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Wed 13 Feb 2008 04:00 AM

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Seven-sign checklist fights child mortality

Researchers have compiled a simple set of clinical signs that mothers and healthcare workers can use to identify severe illnesses in babies requiring hospital admission.

Researchers have compiled a simple set of clinical signs that mothers and healthcare workers can use to identify severe illnesses in babies requiring hospital admission.

An estimated four million babies die globally each year, before they are a month old.

Three quarters die in their first week, largely from bacterial infections, birth complications and prematurity.

The checklist, published in the Lancet, aims to help mothers and front-line health workers identify serious illnesses in infants under two months old.

The first Integrated Management of Childhood Illness guidelines, developed during the mid-1990s, did not take the first week of life into account.

"Anyone looking after children, mothers, should know that if children are not feeding well, it is a sign of serious illness, they should take it to care," said lead author Martin Weber of the World Health Organisation.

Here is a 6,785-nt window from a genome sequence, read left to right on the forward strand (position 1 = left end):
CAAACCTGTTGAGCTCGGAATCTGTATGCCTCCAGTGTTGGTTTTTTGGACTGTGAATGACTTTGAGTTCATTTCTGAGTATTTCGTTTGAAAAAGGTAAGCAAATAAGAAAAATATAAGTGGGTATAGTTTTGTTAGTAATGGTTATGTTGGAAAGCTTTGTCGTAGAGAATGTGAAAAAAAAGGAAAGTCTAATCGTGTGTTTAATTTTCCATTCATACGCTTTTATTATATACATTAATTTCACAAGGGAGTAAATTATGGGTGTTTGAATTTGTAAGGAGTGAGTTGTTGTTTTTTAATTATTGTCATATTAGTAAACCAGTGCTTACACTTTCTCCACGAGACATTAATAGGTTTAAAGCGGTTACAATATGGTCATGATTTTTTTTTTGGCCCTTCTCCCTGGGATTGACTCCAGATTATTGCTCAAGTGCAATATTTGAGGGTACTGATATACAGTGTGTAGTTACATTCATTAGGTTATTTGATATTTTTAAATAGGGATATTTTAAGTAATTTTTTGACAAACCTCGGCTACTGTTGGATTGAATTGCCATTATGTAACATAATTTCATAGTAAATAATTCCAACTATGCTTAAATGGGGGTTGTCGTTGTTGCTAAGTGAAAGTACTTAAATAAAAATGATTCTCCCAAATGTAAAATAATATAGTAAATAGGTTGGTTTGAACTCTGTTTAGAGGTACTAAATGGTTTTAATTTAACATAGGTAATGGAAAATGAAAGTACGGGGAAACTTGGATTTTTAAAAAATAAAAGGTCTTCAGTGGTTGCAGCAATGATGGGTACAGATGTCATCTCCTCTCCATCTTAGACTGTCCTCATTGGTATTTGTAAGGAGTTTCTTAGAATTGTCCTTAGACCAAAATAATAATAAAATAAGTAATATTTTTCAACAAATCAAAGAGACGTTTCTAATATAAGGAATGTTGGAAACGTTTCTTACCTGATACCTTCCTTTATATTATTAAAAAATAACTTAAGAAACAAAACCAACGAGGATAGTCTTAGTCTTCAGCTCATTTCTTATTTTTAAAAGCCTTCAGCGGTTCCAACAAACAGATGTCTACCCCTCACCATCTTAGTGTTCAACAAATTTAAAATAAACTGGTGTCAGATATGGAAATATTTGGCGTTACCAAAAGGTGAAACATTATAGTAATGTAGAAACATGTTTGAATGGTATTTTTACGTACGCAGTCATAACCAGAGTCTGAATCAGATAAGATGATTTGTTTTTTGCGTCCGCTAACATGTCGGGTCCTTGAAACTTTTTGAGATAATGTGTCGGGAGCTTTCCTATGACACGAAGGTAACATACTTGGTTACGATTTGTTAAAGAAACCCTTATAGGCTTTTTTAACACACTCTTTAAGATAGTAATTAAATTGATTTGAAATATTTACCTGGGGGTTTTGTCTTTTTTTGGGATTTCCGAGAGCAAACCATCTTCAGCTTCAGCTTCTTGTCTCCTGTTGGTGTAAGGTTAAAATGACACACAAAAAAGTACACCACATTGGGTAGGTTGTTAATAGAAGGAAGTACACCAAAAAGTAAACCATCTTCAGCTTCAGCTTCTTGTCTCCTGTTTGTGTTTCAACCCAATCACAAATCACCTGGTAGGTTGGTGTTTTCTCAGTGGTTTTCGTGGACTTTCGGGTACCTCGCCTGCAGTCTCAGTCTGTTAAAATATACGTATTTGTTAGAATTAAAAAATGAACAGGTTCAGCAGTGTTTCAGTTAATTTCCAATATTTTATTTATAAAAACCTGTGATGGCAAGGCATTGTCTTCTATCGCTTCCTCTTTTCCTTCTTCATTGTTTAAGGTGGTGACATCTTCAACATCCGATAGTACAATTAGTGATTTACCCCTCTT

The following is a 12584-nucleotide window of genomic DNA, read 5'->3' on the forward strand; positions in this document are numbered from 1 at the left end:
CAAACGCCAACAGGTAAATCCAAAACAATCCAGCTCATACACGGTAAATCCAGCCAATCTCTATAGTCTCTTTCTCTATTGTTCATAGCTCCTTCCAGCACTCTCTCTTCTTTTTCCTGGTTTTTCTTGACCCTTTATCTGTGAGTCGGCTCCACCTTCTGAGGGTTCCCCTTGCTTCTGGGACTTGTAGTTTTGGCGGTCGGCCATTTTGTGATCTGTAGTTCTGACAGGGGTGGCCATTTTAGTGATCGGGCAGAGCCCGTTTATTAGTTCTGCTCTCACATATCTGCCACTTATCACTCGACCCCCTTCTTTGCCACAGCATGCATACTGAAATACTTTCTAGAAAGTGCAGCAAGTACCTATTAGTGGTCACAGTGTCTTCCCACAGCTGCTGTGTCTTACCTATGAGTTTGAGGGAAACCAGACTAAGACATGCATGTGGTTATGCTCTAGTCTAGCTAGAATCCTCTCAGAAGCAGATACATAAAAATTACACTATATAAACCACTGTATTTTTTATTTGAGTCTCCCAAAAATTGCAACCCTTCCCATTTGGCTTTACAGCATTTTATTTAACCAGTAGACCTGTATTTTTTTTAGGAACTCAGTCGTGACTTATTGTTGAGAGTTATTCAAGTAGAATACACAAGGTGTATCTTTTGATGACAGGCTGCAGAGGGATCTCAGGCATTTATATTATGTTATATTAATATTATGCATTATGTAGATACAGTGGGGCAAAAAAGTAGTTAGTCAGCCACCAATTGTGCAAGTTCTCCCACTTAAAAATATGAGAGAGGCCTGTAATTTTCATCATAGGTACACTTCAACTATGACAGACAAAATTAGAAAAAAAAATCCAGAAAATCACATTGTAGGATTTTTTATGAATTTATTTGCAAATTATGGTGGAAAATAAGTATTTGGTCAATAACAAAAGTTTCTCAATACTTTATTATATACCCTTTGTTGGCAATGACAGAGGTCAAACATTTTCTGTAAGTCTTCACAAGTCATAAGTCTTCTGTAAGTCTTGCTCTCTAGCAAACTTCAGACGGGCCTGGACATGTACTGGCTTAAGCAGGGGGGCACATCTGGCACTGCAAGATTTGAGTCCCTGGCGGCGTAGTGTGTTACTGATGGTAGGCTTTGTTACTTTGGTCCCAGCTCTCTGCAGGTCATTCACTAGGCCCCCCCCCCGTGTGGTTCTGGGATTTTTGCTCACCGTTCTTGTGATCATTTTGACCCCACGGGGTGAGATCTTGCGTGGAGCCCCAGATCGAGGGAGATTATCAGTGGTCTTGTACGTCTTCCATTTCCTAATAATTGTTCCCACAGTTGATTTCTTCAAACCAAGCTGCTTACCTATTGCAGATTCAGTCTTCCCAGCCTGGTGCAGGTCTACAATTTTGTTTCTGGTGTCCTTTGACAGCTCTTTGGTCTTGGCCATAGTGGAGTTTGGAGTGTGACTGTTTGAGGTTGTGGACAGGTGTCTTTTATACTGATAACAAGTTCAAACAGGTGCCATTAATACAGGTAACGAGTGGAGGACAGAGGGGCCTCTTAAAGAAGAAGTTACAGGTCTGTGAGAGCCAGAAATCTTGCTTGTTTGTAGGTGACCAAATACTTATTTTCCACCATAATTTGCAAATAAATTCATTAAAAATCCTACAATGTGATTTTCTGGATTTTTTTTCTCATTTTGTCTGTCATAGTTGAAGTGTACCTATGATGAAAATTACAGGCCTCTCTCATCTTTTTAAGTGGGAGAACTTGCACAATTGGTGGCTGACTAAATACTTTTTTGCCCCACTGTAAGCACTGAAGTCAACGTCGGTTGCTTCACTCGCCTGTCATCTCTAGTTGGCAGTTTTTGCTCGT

Weber and colleagues from the WHO's Young Infants Clinical Signs Study Group studied 3,177 infants aged 0-6 days and 5,712 infants aged 7-59 days, brought to health facilities in Bangladesh, Bolivia, Ghana, India, Pakistan, and South Africa.

A trained health worker recorded the presence or absence of 31 clinical signs, such as difficulty in feeding and lethargy, and a paediatrician then assessed each case for severe illness.

The team eventually identified seven clinical signs that predicted severe illness in 85% of infants. These were:

• history of difficult feeding

• history of convulsions

• movement only when stimulated

• breathing rate of 60 breaths per minute or more

• severe chest indrawing

• temperature over 37.5 degrees Celsius or

• under 35.5 Celsius.

"It seems very simple, but these are messages we need to promote more widely," Weber said.

"Because the new checklist uses a smaller number of signs than before, its adoption would make training and implementation simpler and less costly. This can be of use all over the globe."

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